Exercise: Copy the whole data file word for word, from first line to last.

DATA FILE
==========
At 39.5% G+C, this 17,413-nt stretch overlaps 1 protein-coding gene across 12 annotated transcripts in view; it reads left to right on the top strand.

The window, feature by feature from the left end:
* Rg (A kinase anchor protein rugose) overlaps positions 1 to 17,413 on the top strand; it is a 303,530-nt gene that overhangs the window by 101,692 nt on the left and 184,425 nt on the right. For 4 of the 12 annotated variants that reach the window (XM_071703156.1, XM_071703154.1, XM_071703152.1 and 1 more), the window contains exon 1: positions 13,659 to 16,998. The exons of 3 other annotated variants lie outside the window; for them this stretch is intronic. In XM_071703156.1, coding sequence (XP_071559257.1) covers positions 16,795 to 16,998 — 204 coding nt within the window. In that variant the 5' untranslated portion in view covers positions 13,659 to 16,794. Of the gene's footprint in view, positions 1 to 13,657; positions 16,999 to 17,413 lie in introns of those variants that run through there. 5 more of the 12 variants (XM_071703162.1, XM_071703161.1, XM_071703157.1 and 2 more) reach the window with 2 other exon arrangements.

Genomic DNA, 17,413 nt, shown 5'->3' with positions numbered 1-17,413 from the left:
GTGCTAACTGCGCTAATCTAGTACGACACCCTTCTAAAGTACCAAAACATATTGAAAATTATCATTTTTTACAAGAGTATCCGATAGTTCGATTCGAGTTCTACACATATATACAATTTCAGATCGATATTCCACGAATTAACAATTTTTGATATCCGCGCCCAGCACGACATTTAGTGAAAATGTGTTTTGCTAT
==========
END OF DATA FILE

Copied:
At 39.5% G+C, this 17,413-nt stretch overlaps 1 protein-coding gene across 12 annotated transcripts in view; it reads left to right on the top strand.

The window, feature by feature from the left end:
* Rg (A kinase anchor protein rugose) overlaps positions 1 to 17,413 on the top strand; it is a 303,530-nt gene that overhangs the window by 101,692 nt on the left and 184,425 nt on the right. For 4 of the 12 annotated variants that reach the window (XM_071703156.1, XM_071703154.1, XM_071703152.1 and 1 more), the window contains exon 1: positions 13,659 to 16,998. The exons of 3 other annotated variants lie outside the window; for them this stretch is intronic. In XM_071703156.1, coding sequence (XP_071559257.1) covers positions 16,795 to 16,998 — 204 coding nt within the window. In that variant the 5' untranslated portion in view covers positions 13,659 to 16,794. Of the gene's footprint in view, positions 1 to 13,657; positions 16,999 to 17,413 lie in introns of those variants that run through there. 5 more of the 12 variants (XM_071703162.1, XM_071703161.1, XM_071703157.1 and 2 more) reach the window with 2 other exon arrangements.

Genomic DNA, 17,413 nt, shown 5'->3' with positions numbered 1-17,413 from the left:
GTGCTAACTGCGCTAATCTAGTACGACACCCTTCTAAAGTACCAAAACATATTGAAAATTATCATTTTTTACAAGAGTATCCGATAGTTCGATTCGAGTTCTACACATATATACAATTTCAGATCGATATTCCACGAATTAACAATTTTTGATATCCGCGCCCAGCACGACATTTAGTGAAAATGTGTTTTGCTAT